Article ID: CBB000930683

A History of the Concept of the Stimulus and the Role It Played in the Neurosciences (2008)


The term stimulus, as it was used in science from its earliest appearance in the sixteenth century up to the beginning of the nineteenth century, shows a gradual progress in denotation from the physical object designed to produce nervous and muscular excitation to the generically conceived event or object that initiates sensory or motor activity. To this shift corresponds a shift in the understanding of sensory experience. Johannes Muller's law of specific energy of sensory nerves played a major role in the shift, and Hermann von Helmholtz gave the shift its most thorough philosophical explanation.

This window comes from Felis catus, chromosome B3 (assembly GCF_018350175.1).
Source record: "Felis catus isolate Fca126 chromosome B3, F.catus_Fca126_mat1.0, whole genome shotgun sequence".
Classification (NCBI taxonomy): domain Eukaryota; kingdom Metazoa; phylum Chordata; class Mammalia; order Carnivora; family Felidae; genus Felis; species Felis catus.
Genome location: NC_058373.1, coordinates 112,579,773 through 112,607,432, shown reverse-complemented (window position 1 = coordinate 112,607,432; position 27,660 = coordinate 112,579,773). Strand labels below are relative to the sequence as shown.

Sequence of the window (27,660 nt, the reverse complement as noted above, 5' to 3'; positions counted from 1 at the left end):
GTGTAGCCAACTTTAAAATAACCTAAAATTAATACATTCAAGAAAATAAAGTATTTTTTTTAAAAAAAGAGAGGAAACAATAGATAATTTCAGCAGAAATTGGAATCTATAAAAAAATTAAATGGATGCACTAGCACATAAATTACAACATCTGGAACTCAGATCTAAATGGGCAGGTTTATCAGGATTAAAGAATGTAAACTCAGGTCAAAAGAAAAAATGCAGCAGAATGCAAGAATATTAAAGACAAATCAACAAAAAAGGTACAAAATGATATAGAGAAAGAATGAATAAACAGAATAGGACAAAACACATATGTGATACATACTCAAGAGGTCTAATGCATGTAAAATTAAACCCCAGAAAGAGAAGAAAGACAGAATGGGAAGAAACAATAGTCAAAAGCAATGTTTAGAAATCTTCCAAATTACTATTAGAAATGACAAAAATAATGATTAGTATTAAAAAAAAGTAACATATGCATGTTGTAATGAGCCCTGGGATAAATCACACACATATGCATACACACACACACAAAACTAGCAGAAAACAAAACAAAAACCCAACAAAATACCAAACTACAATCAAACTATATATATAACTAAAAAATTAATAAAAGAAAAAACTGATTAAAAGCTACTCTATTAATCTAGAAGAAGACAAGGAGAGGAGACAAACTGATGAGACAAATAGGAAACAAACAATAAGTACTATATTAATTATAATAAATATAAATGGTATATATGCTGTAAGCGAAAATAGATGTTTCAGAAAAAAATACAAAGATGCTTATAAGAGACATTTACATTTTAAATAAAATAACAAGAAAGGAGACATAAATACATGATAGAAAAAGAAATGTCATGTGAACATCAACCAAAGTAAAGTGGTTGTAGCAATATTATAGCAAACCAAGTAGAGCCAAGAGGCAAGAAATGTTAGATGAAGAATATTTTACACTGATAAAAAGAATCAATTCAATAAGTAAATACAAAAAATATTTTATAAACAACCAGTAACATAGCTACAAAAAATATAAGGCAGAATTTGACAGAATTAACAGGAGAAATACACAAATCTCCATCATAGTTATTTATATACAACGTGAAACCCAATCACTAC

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Authors & Contributors
Finger, Stanley
Wade, Nicholas J.
Meulders, Michel
Hörz, Herbert
Heidelberger, Michael
Schickore, Jutta
Journal of the History of the Neurosciences
Studies in History and Philosophy of Science Part C: Studies in History and Philosophy of Biological and Biomedical Sciences
Perspectives on Science
Revue d'Histoire des Sciences
Nuncius: Annali di Storia della Scienza
HOST: Journal of History of Science and Technology
MIT Press
Odile Jacob
Fordham University Press
Senses and sensation; perception
Human physiology
Auditory perception
Philosophy of science
Helmholtz, Hermann Ludwig Ferdinand von
Müller, Johannes Peter
Ludwig, Carl Friedrich Wilhelm
Brücke, Ernst Wilhelm von
Fechner, Gustav Theodor
Mach, Ernst
Time Periods
19th century
20th century
20th century, early
Central Europe: Germany, Austria, Switzerland
United States
Berlin (Germany)
Great Britain
Deutsche Physikalische Gesellschaft (DPG)

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